- How’s your Performance Across the Day? Oftentimes, you’ll see a drop in your scores over the course of a day, or within a session. If that’s you, it’s probably a combination of two things: fatigue, and timing issues. If you find you’re getting very tired by the end of the day (or before lunch), that’s a sign that you need to do longer practice sessions to build stamina and/or look at other aspects of your day-of preparation (such as making sure you’re eating enough at breakfast/lunch so you’re not starving a couple of hours in). If it’s a timing issue, well, the answer is more practice! That’s the best way to write faster on exam day, along with carefully tracking your time and forcing yourself to move on when it’s time to do so.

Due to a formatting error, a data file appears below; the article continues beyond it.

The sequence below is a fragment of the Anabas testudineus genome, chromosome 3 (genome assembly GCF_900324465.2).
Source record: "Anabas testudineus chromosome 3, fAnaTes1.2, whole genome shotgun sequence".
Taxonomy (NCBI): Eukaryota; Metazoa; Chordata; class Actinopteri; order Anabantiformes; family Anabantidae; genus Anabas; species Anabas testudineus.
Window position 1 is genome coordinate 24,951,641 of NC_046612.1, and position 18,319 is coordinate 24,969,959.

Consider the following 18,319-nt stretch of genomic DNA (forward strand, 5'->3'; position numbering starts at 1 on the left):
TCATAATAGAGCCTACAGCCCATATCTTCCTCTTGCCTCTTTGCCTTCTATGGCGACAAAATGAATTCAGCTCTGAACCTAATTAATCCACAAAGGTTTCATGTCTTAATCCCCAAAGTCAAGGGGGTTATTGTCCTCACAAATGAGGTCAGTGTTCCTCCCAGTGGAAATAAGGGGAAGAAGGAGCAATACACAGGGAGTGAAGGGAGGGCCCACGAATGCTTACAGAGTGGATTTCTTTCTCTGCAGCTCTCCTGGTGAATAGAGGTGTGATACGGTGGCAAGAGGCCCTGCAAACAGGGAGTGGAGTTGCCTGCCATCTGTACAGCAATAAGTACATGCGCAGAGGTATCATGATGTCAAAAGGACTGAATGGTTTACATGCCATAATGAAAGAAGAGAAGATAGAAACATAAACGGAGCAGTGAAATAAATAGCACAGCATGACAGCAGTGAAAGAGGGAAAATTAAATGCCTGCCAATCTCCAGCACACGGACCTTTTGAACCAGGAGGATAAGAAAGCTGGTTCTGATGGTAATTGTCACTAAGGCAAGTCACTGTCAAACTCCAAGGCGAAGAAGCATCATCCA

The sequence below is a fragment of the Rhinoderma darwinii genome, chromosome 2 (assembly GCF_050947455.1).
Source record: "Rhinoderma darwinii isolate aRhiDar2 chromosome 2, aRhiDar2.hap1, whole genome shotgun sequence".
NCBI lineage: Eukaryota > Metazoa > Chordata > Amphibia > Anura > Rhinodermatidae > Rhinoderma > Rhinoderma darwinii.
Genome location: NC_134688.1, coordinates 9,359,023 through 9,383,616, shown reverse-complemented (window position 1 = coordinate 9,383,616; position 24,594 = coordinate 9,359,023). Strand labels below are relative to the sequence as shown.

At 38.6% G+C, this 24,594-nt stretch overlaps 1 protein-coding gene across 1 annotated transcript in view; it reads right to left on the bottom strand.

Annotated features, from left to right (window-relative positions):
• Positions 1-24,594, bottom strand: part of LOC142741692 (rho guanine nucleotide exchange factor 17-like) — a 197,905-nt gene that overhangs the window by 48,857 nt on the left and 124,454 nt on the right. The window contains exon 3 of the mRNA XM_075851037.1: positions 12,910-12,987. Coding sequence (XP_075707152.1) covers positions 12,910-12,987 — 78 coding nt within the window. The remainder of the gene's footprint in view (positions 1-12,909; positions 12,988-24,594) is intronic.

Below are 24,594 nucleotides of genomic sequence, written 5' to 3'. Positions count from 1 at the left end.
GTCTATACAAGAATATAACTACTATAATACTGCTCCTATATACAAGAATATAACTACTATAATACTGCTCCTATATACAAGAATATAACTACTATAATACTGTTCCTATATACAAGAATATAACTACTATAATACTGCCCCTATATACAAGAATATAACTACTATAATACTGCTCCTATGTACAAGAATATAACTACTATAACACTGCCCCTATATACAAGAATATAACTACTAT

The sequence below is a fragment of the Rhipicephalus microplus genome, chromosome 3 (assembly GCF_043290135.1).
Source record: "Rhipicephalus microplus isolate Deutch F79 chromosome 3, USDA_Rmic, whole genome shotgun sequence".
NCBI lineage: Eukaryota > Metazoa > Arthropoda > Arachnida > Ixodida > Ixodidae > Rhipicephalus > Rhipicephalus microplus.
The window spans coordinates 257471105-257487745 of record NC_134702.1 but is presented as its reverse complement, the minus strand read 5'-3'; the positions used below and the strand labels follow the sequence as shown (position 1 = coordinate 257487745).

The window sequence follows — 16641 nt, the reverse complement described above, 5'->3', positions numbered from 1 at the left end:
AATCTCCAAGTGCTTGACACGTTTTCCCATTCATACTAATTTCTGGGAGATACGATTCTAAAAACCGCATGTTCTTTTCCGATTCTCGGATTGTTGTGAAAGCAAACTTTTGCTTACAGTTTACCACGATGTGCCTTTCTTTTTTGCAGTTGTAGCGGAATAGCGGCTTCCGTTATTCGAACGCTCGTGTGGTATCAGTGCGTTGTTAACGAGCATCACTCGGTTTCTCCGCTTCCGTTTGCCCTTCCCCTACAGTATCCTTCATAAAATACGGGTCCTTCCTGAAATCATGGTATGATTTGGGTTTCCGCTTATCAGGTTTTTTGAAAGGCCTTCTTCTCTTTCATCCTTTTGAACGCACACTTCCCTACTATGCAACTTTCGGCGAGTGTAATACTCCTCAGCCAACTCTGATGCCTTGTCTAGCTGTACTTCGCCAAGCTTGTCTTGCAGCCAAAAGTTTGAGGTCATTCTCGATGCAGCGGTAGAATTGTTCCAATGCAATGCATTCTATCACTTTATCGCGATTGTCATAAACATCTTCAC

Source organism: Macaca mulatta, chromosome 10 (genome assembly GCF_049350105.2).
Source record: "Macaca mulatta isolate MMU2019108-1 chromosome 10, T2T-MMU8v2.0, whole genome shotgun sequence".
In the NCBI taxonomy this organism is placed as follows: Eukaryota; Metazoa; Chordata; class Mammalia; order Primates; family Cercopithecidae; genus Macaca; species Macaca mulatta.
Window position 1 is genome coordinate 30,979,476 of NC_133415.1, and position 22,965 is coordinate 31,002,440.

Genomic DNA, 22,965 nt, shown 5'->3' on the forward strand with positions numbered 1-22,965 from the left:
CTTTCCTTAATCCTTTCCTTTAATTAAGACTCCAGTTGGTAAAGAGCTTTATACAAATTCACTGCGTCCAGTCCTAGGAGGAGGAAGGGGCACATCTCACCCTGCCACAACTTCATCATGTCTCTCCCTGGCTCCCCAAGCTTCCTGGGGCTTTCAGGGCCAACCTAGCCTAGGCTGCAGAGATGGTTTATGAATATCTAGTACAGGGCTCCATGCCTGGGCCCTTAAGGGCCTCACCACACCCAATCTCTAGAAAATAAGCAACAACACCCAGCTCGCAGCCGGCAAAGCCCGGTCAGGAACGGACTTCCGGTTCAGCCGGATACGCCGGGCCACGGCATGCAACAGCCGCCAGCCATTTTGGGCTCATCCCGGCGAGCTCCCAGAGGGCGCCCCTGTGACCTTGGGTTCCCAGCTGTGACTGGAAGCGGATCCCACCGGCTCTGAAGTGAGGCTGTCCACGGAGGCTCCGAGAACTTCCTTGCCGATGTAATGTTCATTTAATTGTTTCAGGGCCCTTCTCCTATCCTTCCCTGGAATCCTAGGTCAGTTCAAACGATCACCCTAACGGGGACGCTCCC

- You can See if your Scores are Consistently Low, or Highly Variable. If you’re getting consistently low scores, that’s a different problem from someone who does really well on some essays/performance tests, and terribly on others. If your scores are consistently low, there’s probably something in the way that you’re writing that’s causing you to lose points. Having someone look over your answers to help you identify low-hanging fruit would be a good idea. If your scores are all over the place, this is more likely to be a substantive law issue, so you probably need to look at how you’re learning and memorizing the law, more than your overall writing.